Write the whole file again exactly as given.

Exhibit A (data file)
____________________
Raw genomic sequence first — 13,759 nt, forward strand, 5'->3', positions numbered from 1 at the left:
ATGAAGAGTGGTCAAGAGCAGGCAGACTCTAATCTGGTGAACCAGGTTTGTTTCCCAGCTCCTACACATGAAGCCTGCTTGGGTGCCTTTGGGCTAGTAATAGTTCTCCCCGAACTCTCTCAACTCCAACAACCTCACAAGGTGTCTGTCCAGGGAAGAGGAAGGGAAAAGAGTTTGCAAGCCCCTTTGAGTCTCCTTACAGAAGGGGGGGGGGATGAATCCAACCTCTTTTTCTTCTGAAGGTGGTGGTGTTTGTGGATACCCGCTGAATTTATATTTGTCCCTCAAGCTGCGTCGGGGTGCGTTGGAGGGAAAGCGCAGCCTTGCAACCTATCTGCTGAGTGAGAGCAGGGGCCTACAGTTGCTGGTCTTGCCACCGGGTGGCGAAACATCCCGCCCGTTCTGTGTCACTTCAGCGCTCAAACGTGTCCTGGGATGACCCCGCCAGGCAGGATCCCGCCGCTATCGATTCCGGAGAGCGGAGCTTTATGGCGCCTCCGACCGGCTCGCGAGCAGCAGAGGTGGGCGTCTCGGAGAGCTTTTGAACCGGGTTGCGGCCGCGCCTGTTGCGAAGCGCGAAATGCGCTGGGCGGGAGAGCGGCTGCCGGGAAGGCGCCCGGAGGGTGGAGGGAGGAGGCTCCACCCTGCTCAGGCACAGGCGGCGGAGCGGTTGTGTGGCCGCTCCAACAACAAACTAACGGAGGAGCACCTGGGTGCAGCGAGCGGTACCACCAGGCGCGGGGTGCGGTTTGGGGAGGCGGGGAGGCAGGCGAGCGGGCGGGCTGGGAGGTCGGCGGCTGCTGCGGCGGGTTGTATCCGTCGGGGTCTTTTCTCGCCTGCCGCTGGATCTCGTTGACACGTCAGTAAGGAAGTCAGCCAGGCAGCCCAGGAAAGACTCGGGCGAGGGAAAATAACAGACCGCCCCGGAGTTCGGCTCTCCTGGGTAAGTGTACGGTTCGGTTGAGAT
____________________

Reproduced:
Raw genomic sequence first — 13,759 nt, forward strand, 5'->3', positions numbered from 1 at the left:
ATGAAGAGTGGTCAAGAGCAGGCAGACTCTAATCTGGTGAACCAGGTTTGTTTCCCAGCTCCTACACATGAAGCCTGCTTGGGTGCCTTTGGGCTAGTAATAGTTCTCCCCGAACTCTCTCAACTCCAACAACCTCACAAGGTGTCTGTCCAGGGAAGAGGAAGGGAAAAGAGTTTGCAAGCCCCTTTGAGTCTCCTTACAGAAGGGGGGGGGGATGAATCCAACCTCTTTTTCTTCTGAAGGTGGTGGTGTTTGTGGATACCCGCTGAATTTATATTTGTCCCTCAAGCTGCGTCGGGGTGCGTTGGAGGGAAAGCGCAGCCTTGCAACCTATCTGCTGAGTGAGAGCAGGGGCCTACAGTTGCTGGTCTTGCCACCGGGTGGCGAAACATCCCGCCCGTTCTGTGTCACTTCAGCGCTCAAACGTGTCCTGGGATGACCCCGCCAGGCAGGATCCCGCCGCTATCGATTCCGGAGAGCGGAGCTTTATGGCGCCTCCGACCGGCTCGCGAGCAGCAGAGGTGGGCGTCTCGGAGAGCTTTTGAACCGGGTTGCGGCCGCGCCTGTTGCGAAGCGCGAAATGCGCTGGGCGGGAGAGCGGCTGCCGGGAAGGCGCCCGGAGGGTGGAGGGAGGAGGCTCCACCCTGCTCAGGCACAGGCGGCGGAGCGGTTGTGTGGCCGCTCCAACAACAAACTAACGGAGGAGCACCTGGGTGCAGCGAGCGGTACCACCAGGCGCGGGGTGCGGTTTGGGGAGGCGGGGAGGCAGGCGAGCGGGCGGGCTGGGAGGTCGGCGGCTGCTGCGGCGGGTTGTATCCGTCGGGGTCTTTTCTCGCCTGCCGCTGGATCTCGTTGACACGTCAGTAAGGAAGTCAGCCAGGCAGCCCAGGAAAGACTCGGGCGAGGGAAAATAACAGACCGCCCCGGAGTTCGGCTCTCCTGGGTAAGTGTACGGTTCGGTTGAGAT